Sunday, 15 July 2018

Theories of Surplus Value, Part II, Chapter 17 - Part 17

The Internet speeds up circulation in other ways too. In order for the circuit to be completed, the produced commodities must be sold, which means consumers having to go to stores to buy them. But, the Internet, via online shopping, speeds up that part of the circulation process too. The consumer may never see any money paid to them as wages, dividends, interest or rent, as it gets transferred electronically into their account. They may even have a standardised weekly shopping list that gets filled by the supermarket, and delivered to them, and nor will they see the money paid for those commodities, as its electronically, and immediately transferred from their own account to that of the store. Not only does this hugely speed up the process of circulation, by increasing the velocity of commodity transactions, as well as money transactions, but it also hugely reduces the quantity of money that must be thrown into actual circulation, which represents a significant reduction in the costs of circulation for capital

The role of the Internet in massively increasing the speed of circulation is manifest in another way too. That is related to the shift in the patterns of production and consumption. Not only is it the case that 80% of the economy of developed nations is today comprised of the production of service industries, but this shift in production is symptomatic of a corresponding shift in consumption. Although, the bubble in property prices in the UK, blown up over the last 30-40 years, has massively increased the proportion of household budgets that must be devoted to shelter – particularly for those in rented accommodation – the massive reduction in commodity values that the aforementioned rise in social productivity has brought, alongside the shift of production of many manufactured goods to low wage economies, such as China, means that the proportion of the budget spent on such consumer goods has continually fallen in real terms, and often even in absolute terms – for example the price of computers etc.   The ONS provided this breakdown of UK family spending in 2012, the figures for spending on services, is likely to be greater now.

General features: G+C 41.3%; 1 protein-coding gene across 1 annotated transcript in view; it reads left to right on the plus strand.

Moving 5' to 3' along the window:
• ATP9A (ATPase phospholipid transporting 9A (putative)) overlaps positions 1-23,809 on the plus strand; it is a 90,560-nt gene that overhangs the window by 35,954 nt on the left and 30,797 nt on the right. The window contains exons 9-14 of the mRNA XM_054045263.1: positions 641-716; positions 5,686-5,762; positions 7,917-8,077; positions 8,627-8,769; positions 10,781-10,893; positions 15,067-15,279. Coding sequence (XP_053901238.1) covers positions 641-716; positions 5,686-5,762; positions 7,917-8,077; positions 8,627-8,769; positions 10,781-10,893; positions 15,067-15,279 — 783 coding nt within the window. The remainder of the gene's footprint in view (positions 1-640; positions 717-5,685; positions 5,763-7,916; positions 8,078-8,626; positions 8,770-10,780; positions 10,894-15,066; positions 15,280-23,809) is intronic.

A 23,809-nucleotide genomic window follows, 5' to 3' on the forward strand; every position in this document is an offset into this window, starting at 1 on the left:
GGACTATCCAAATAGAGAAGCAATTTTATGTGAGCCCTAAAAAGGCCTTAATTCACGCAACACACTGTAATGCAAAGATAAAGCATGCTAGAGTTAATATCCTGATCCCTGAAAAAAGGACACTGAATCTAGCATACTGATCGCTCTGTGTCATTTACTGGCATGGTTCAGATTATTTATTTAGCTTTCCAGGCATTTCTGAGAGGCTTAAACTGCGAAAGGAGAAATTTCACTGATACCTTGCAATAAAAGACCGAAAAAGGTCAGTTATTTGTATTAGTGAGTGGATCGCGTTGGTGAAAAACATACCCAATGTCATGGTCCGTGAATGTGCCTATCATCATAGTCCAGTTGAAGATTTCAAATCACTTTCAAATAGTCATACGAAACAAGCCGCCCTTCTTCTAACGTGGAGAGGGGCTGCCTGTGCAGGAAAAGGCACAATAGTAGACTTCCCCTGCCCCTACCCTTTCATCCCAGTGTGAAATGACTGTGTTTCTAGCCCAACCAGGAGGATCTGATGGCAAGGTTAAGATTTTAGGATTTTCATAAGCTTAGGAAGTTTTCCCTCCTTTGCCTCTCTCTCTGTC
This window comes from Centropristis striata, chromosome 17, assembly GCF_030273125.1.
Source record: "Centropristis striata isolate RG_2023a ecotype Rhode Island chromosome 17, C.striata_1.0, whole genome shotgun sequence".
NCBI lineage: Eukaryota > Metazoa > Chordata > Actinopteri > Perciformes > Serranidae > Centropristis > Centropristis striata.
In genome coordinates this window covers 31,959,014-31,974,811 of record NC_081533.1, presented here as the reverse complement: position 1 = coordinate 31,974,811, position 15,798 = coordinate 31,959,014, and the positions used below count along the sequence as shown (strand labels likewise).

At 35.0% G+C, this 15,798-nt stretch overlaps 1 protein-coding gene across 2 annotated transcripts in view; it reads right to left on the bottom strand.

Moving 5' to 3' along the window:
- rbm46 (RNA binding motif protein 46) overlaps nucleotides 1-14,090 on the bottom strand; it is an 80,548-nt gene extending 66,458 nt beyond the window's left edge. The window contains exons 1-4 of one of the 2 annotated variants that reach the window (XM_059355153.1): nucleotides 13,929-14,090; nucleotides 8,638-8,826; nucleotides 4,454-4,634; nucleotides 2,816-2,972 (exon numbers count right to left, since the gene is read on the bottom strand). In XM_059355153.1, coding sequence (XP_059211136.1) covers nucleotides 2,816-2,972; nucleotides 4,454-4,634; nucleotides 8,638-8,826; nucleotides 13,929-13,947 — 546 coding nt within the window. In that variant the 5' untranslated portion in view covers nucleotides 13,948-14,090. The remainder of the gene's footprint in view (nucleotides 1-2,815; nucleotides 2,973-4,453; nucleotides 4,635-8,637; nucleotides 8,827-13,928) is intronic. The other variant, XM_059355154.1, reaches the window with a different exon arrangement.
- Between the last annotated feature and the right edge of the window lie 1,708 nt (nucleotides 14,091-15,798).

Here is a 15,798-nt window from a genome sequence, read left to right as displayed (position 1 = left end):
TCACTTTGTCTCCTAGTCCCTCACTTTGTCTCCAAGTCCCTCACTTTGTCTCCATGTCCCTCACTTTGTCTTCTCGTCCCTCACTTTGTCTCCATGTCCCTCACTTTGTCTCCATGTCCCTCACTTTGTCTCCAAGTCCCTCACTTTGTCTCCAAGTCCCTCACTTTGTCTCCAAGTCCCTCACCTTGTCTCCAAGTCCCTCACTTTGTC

Recreation and culture
Housing (net)1, fuel and power
Food and non-alcoholic drinks
Restaurants and hotels
Miscellaneous goods and services
Household goods and services
Clothing and footwear
Alcoholic drinks, tobacco and narcotics

Total COICOP expenditure 

Other expenditure items

Total expenditure 

Similar improvements in productivity, and the increase in global agricultural land under cultivation, notably now also in Africa, means that food prices have also continually fallen in real terms, apart from short term price spikes caused by temporary failures to meet sharply rising demand. In fact, in Britain, food has become so cheap, that the average family is calculated to throw away a third of the food it buys. A significant proportion of the average family spending on food, is actually made up of what is really leisure activity, or entertainment, i.e. eating out at restaurants, rather than the actual purchase of food. This shift also has a significant effect on the rate of turnover, both in terms of the time of production and of circulation. Take some manufacturing business. It buys labour-power, and materials, and sets them to work with machines to produce motor cars. Even allowing for modern production techniques, the cars do not go from the initial arrival of engines, body panels, gearboxes and so on through to assembly, finishing, and transport to showrooms in less than several days. Selling the cars to final consumers could take several days more. But even assuming the average turnover period for such industrial capital, is just a week, this compares badly with the situation for these new forms of capital. 

Take a fast food restaurant. It daily advances productive-capital in the form of means of production (burgers, onions, salads, buns etc.) and labour-power. It is even likely to obtain the return of this capital, plus surplus value before this advanced capital has even been paid for! Even if a certain amount of means of production are bought one day and used the next, this does not change anything, because this capital held as a productive-supply only counts as advanced when it enters the production process; what has been bought yesterday, does not have to be bought again today, if it has not been used. The produced output, as commodity-capital is also sold daily to customers, who pay by cash or card, thereby completing the circuit of the capital within the same day. 

In other words, instead of this new more prevalent form of capital turning over once a week, or 50 times a year, it turns over once a day, or 365 times a year! The increase in the rate of turnover, and consequent rise in the annual rate of profit arise not just because of a shortened production period, but a much curtailed circulation period. As Marx points out, if two capitals of the same size are employed one in this sphere, and the other in the old form of manufacturing industry, then, although they have the same rate of surplus value, the annual rate of surplus value for the former will be more than seven times that of the latter, and, all other things being equal, the annual rate of profit will be seven times higher too. 

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